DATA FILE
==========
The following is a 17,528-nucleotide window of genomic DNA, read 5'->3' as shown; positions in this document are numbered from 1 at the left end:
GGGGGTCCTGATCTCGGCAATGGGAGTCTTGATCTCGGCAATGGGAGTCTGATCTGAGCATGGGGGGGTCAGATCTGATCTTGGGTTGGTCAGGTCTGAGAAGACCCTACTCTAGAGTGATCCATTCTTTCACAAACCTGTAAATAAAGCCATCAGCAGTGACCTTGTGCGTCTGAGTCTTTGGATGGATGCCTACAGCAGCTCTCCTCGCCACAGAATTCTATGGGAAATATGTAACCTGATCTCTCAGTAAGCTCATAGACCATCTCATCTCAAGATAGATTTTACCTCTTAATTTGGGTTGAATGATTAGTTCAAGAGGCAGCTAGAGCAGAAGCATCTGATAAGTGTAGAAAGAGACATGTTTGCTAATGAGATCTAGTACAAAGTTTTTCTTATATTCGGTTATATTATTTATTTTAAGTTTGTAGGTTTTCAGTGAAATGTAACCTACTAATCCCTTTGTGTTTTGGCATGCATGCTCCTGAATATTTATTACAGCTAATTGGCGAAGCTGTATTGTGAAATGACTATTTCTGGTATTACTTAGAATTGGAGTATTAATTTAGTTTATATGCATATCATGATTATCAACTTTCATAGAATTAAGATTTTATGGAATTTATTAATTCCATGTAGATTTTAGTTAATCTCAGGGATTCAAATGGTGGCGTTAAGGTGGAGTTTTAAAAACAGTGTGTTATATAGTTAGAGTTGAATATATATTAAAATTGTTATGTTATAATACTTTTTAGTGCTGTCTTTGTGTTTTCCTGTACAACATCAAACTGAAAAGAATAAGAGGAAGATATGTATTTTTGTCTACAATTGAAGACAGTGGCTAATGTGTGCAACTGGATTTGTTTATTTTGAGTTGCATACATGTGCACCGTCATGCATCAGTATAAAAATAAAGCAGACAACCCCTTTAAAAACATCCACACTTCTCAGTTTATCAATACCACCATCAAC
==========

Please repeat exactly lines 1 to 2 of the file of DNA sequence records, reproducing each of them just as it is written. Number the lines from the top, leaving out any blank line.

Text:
The following is a 17,528-nucleotide window of genomic DNA, read 5'->3' as shown; positions in this document are numbered from 1 at the left end:
GGGGGTCCTGATCTCGGCAATGGGAGTCTTGATCTCGGCAATGGGAGTCTGATCTGAGCATGGGGGGGTCAGATCTGATCTTGGGTTGGTCAGGTCTGAGAAGACCCTACTCTAGAGTGATCCATTCTTTCACAAACCTGTAAATAAAGCCATCAGCAGTGACCTTGTGCGTCTGAGTCTTTGGATGGATGCCTACAGCAGCTCTCCTCGCCACAGAATTCTATGGGAAATATGTAACCTGATCTCTCAGTAAGCTCATAGACCATCTCATCTCAAGATAGATTTTACCTCTTAATTTGGGTTGAATGATTAGTTCAAGAGGCAGCTAGAGCAGAAGCATCTGATAAGTGTAGAAAGAGACATGTTTGCTAATGAGATCTAGTACAAAGTTTTTCTTATATTCGGTTATATTATTTATTTTAAGTTTGTAGGTTTTCAGTGAAATGTAACCTACTAATCCCTTTGTGTTTTGGCATGCATGCTCCTGAATATTTATTACAGCTAATTGGCGAAGCTGTATTGTGAAATGACTATTTCTGGTATTACTTAGAATTGGAGTATTAATTTAGTTTATATGCATATCATGATTATCAACTTTCATAGAATTAAGATTTTATGGAATTTATTAATTCCATGTAGATTTTAGTTAATCTCAGGGATTCAAATGGTGGCGTTAAGGTGGAGTTTTAAAAACAGTGTGTTATATAGTTAGAGTTGAATATATATTAAAATTGTTATGTTATAATACTTTTTAGTGCTGTCTTTGTGTTTTCCTGTACAACATCAAACTGAAAAGAATAAGAGGAAGATATGTATTTTTGTCTACAATTGAAGACAGTGGCTAATGTGTGCAACTGGATTTGTTTATTTTGAGTTGCATACATGTGCACCGTCATGCATCAGTATAAAAATAAAGCAGACAACCCCTTTAAAAACATCCACACTTCTCAGTTTATCAATACCACCATCAAC